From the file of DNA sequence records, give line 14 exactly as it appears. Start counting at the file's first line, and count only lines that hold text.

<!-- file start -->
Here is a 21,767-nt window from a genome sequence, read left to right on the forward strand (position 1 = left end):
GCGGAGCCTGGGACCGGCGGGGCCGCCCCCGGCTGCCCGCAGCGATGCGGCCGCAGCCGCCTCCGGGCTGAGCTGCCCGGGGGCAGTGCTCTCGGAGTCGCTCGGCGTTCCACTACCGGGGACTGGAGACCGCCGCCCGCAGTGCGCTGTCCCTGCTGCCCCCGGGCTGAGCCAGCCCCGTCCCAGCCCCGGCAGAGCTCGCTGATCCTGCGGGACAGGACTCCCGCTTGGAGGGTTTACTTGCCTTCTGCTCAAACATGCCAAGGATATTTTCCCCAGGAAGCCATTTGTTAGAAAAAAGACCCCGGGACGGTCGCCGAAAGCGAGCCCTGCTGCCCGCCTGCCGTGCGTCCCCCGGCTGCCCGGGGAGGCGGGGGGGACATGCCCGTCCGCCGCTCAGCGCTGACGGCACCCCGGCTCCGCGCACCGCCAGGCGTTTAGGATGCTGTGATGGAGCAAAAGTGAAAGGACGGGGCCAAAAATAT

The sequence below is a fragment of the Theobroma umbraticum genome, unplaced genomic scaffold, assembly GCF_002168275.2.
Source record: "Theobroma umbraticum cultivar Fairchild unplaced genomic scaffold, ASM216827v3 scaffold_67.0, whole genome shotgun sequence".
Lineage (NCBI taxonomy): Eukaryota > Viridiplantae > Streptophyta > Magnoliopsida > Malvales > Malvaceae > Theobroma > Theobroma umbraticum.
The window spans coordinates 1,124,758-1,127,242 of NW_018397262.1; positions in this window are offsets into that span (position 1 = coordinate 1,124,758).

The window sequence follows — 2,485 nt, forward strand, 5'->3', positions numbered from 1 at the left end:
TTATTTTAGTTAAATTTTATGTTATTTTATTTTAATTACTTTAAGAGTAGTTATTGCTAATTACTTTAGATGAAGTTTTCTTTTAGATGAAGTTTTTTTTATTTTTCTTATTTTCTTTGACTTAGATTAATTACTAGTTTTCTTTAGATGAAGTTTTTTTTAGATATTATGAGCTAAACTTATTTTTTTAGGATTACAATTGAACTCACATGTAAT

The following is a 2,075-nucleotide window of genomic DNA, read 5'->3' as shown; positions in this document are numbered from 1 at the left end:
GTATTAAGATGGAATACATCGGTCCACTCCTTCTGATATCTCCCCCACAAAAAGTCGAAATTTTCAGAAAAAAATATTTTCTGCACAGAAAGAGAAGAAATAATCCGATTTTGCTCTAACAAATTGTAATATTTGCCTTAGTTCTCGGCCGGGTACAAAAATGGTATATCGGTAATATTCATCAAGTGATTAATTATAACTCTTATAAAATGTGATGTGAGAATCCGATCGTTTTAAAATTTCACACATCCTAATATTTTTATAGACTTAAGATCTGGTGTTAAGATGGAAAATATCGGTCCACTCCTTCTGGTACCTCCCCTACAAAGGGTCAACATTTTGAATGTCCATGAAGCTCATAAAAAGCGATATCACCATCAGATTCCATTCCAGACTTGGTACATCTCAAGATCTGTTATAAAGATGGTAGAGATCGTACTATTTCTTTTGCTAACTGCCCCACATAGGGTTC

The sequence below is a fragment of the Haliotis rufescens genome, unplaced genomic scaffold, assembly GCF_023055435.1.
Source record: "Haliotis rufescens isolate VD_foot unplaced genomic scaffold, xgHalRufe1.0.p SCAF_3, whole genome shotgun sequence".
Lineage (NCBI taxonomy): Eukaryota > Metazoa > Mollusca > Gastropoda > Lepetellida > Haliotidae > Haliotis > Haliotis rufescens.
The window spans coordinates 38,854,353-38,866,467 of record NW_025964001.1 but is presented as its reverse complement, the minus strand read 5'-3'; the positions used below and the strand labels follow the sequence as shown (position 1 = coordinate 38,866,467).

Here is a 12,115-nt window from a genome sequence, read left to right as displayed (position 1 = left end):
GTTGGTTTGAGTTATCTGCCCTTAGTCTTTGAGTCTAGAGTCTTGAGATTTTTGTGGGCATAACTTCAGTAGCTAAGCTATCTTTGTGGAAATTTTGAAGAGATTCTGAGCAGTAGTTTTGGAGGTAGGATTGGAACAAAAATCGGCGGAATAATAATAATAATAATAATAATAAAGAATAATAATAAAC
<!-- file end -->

The window spans coordinates 38,854,353-38,866,467 of record NW_025964001.1 but is presented as its reverse complement, the minus strand read 5'-3'; the positions used below and the strand labels follow the sequence as shown (position 1 = coordinate 38,866,467).